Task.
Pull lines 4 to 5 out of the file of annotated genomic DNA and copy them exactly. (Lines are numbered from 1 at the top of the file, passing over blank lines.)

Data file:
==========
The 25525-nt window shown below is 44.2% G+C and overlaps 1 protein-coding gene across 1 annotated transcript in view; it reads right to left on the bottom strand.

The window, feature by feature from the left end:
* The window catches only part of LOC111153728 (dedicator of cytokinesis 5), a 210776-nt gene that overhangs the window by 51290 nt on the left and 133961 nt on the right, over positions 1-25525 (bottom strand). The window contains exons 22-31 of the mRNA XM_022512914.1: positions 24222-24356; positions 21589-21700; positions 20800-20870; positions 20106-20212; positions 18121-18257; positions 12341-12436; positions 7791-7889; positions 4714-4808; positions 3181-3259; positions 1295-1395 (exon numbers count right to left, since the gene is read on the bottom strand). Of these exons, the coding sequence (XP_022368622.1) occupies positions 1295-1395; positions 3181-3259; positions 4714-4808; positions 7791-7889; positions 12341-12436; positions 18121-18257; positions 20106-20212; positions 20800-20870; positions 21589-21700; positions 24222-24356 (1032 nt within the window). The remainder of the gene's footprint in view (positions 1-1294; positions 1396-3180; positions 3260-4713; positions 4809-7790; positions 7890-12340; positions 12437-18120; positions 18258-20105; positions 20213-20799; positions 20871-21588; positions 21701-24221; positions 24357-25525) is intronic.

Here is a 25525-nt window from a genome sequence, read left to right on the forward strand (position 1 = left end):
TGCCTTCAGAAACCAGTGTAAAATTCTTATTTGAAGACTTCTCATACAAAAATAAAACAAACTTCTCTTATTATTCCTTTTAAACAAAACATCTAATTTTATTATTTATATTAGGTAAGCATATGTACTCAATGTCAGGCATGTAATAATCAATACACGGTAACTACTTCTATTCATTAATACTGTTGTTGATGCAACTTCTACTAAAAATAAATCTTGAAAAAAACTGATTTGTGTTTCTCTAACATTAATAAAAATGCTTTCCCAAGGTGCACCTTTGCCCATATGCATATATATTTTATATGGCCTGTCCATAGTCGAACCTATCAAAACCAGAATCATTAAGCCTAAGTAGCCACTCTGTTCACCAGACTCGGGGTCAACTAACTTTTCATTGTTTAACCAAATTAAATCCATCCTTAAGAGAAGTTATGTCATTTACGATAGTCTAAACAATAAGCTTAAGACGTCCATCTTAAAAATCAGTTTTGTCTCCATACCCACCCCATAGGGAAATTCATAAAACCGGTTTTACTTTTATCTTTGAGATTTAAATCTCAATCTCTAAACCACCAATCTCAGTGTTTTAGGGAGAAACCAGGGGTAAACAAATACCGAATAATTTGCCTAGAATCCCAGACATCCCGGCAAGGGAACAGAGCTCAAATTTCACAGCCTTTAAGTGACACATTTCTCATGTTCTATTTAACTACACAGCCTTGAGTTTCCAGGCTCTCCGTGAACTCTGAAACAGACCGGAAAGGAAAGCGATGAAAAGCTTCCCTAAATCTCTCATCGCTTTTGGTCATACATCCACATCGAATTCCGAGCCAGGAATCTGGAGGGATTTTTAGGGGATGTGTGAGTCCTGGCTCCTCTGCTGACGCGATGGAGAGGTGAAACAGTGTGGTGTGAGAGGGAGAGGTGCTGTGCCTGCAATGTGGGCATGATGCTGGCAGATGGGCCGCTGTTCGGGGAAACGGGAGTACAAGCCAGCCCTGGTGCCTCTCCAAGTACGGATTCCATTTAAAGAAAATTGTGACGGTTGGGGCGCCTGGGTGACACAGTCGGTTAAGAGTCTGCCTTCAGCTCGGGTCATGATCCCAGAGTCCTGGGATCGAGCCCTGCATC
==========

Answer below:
Here is a 25525-nt window from a genome sequence, read left to right on the forward strand (position 1 = left end):
TGCCTTCAGAAACCAGTGTAAAATTCTTATTTGAAGACTTCTCATACAAAAATAAAACAAACTTCTCTTATTATTCCTTTTAAACAAAACATCTAATTTTATTATTTATATTAGGTAAGCATATGTACTCAATGTCAGGCATGTAATAATCAATACACGGTAACTACTTCTATTCATTAATACTGTTGTTGATGCAACTTCTACTAAAAATAAATCTTGAAAAAAACTGATTTGTGTTTCTCTAACATTAATAAAAATGCTTTCCCAAGGTGCACCTTTGCCCATATGCATATATATTTTATATGGCCTGTCCATAGTCGAACCTATCAAAACCAGAATCATTAAGCCTAAGTAGCCACTCTGTTCACCAGACTCGGGGTCAACTAACTTTTCATTGTTTAACCAAATTAAATCCATCCTTAAGAGAAGTTATGTCATTTACGATAGTCTAAACAATAAGCTTAAGACGTCCATCTTAAAAATCAGTTTTGTCTCCATACCCACCCCATAGGGAAATTCATAAAACCGGTTTTACTTTTATCTTTGAGATTTAAATCTCAATCTCTAAACCACCAATCTCAGTGTTTTAGGGAGAAACCAGGGGTAAACAAATACCGAATAATTTGCCTAGAATCCCAGACATCCCGGCAAGGGAACAGAGCTCAAATTTCACAGCCTTTAAGTGACACATTTCTCATGTTCTATTTAACTACACAGCCTTGAGTTTCCAGGCTCTCCGTGAACTCTGAAACAGACCGGAAAGGAAAGCGATGAAAAGCTTCCCTAAATCTCTCATCGCTTTTGGTCATACATCCACATCGAATTCCGAGCCAGGAATCTGGAGGGATTTTTAGGGGATGTGTGAGTCCTGGCTCCTCTGCTGACGCGATGGAGAGGTGAAACAGTGTGGTGTGAGAGGGAGAGGTGCTGTGCCTGCAATGTGGGCATGATGCTGGCAGATGGGCCGCTGTTCGGGGAAACGGGAGTACAAGCCAGCCCTGGTGCCTCTCCAAGTACGGATTCCATTTAAAGAAAATTGTGACGGTTGGGGCGCCTGGGTGACACAGTCGGTTAAGAGTCTGCCTTCAGCTCGGGTCATGATCCCAGAGTCCTGGGATCGAGCCCTGCATC